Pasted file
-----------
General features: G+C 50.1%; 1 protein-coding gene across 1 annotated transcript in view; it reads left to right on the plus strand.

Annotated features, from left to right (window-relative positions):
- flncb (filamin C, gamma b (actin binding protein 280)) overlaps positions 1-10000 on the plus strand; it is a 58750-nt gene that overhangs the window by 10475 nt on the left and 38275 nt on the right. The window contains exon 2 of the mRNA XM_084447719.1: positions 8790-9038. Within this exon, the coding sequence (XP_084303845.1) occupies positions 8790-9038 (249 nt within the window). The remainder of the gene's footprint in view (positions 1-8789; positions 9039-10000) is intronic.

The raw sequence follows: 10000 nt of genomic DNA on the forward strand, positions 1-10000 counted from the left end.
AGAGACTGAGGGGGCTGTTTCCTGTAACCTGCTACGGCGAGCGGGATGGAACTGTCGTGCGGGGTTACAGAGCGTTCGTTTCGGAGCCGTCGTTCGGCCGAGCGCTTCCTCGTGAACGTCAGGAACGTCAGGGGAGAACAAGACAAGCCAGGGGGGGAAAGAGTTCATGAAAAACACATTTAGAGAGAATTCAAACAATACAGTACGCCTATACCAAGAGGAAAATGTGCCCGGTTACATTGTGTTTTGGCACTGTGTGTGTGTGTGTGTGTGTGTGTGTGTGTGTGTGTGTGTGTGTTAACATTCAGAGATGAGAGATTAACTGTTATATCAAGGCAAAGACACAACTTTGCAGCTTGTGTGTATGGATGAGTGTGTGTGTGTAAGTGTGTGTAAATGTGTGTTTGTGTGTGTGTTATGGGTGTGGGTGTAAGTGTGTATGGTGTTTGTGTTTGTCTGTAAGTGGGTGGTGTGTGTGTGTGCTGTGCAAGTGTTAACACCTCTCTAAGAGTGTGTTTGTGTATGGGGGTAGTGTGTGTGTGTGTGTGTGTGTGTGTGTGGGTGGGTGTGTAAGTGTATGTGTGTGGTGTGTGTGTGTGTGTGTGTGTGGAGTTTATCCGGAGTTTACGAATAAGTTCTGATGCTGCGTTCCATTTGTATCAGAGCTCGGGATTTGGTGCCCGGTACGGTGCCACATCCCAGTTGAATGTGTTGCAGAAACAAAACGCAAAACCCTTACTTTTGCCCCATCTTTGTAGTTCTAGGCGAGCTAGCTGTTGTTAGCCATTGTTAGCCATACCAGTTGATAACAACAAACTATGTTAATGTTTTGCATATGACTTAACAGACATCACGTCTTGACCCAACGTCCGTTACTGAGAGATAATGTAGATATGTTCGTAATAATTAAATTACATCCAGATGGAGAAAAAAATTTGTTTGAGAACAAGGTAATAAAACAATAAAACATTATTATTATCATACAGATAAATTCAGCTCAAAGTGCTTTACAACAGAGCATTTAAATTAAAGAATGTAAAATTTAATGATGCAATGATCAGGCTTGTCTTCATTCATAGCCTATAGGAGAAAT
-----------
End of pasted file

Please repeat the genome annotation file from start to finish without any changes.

General features: G+C 50.1%; 1 protein-coding gene across 1 annotated transcript in view; it reads left to right on the plus strand.

Annotated features, from left to right (window-relative positions):
- flncb (filamin C, gamma b (actin binding protein 280)) overlaps positions 1-10000 on the plus strand; it is a 58750-nt gene that overhangs the window by 10475 nt on the left and 38275 nt on the right. The window contains exon 2 of the mRNA XM_084447719.1: positions 8790-9038. Within this exon, the coding sequence (XP_084303845.1) occupies positions 8790-9038 (249 nt within the window). The remainder of the gene's footprint in view (positions 1-8789; positions 9039-10000) is intronic.

The raw sequence follows: 10000 nt of genomic DNA on the forward strand, positions 1-10000 counted from the left end.
AGAGACTGAGGGGGCTGTTTCCTGTAACCTGCTACGGCGAGCGGGATGGAACTGTCGTGCGGGGTTACAGAGCGTTCGTTTCGGAGCCGTCGTTCGGCCGAGCGCTTCCTCGTGAACGTCAGGAACGTCAGGGGAGAACAAGACAAGCCAGGGGGGGAAAGAGTTCATGAAAAACACATTTAGAGAGAATTCAAACAATACAGTACGCCTATACCAAGAGGAAAATGTGCCCGGTTACATTGTGTTTTGGCACTGTGTGTGTGTGTGTGTGTGTGTGTGTGTGTGTGTGTGTGTGTGTTAACATTCAGAGATGAGAGATTAACTGTTATATCAAGGCAAAGACACAACTTTGCAGCTTGTGTGTATGGATGAGTGTGTGTGTGTAAGTGTGTGTAAATGTGTGTTTGTGTGTGTGTTATGGGTGTGGGTGTAAGTGTGTATGGTGTTTGTGTTTGTCTGTAAGTGGGTGGTGTGTGTGTGTGCTGTGCAAGTGTTAACACCTCTCTAAGAGTGTGTTTGTGTATGGGGGTAGTGTGTGTGTGTGTGTGTGTGTGTGTGTGGGTGGGTGTGTAAGTGTATGTGTGTGGTGTGTGTGTGTGTGTGTGTGTGGAGTTTATCCGGAGTTTACGAATAAGTTCTGATGCTGCGTTCCATTTGTATCAGAGCTCGGGATTTGGTGCCCGGTACGGTGCCACATCCCAGTTGAATGTGTTGCAGAAACAAAACGCAAAACCCTTACTTTTGCCCCATCTTTGTAGTTCTAGGCGAGCTAGCTGTTGTTAGCCATTGTTAGCCATACCAGTTGATAACAACAAACTATGTTAATGTTTTGCATATGACTTAACAGACATCACGTCTTGACCCAACGTCCGTTACTGAGAGATAATGTAGATATGTTCGTAATAATTAAATTACATCCAGATGGAGAAAAAAATTTGTTTGAGAACAAGGTAATAAAACAATAAAACATTATTATTATCATACAGATAAATTCAGCTCAAAGTGCTTTACAACAGAGCATTTAAATTAAAGAATGTAAAATTTAATGATGCAATGATCAGGCTTGTCTTCATTCATAGCCTATAGGAGAAAT